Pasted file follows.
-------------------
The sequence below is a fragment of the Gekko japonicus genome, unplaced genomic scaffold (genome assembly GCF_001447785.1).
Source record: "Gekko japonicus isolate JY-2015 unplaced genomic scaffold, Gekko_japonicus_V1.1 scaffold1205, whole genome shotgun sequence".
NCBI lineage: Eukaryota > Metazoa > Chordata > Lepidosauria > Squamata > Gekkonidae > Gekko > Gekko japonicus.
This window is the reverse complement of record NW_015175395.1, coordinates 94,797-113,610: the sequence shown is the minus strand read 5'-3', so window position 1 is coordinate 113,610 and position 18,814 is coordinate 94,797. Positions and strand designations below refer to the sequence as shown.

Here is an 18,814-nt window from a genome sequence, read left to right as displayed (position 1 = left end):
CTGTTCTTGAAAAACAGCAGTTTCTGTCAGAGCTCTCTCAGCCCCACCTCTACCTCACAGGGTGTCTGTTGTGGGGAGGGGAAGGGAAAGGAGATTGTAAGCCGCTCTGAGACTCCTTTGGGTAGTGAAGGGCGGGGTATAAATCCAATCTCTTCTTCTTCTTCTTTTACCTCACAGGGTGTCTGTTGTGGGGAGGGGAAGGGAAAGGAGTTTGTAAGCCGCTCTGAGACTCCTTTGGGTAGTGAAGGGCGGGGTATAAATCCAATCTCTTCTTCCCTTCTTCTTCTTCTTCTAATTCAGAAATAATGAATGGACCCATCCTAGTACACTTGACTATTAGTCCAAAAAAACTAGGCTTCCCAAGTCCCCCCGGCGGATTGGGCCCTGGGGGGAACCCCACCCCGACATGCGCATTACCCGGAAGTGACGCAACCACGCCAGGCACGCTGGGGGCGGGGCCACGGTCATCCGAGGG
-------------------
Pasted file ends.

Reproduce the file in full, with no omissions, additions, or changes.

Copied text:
The sequence below is a fragment of the Gekko japonicus genome, unplaced genomic scaffold (genome assembly GCF_001447785.1).
Source record: "Gekko japonicus isolate JY-2015 unplaced genomic scaffold, Gekko_japonicus_V1.1 scaffold1205, whole genome shotgun sequence".
NCBI lineage: Eukaryota > Metazoa > Chordata > Lepidosauria > Squamata > Gekkonidae > Gekko > Gekko japonicus.
This window is the reverse complement of record NW_015175395.1, coordinates 94,797-113,610: the sequence shown is the minus strand read 5'-3', so window position 1 is coordinate 113,610 and position 18,814 is coordinate 94,797. Positions and strand designations below refer to the sequence as shown.

Here is an 18,814-nt window from a genome sequence, read left to right as displayed (position 1 = left end):
CTGTTCTTGAAAAACAGCAGTTTCTGTCAGAGCTCTCTCAGCCCCACCTCTACCTCACAGGGTGTCTGTTGTGGGGAGGGGAAGGGAAAGGAGATTGTAAGCCGCTCTGAGACTCCTTTGGGTAGTGAAGGGCGGGGTATAAATCCAATCTCTTCTTCTTCTTCTTTTACCTCACAGGGTGTCTGTTGTGGGGAGGGGAAGGGAAAGGAGTTTGTAAGCCGCTCTGAGACTCCTTTGGGTAGTGAAGGGCGGGGTATAAATCCAATCTCTTCTTCCCTTCTTCTTCTTCTTCTAATTCAGAAATAATGAATGGACCCATCCTAGTACACTTGACTATTAGTCCAAAAAAACTAGGCTTCCCAAGTCCCCCCGGCGGATTGGGCCCTGGGGGGAACCCCACCCCGACATGCGCATTACCCGGAAGTGACGCAACCACGCCAGGCACGCTGGGGGCGGGGCCACGGTCATCCGAGGG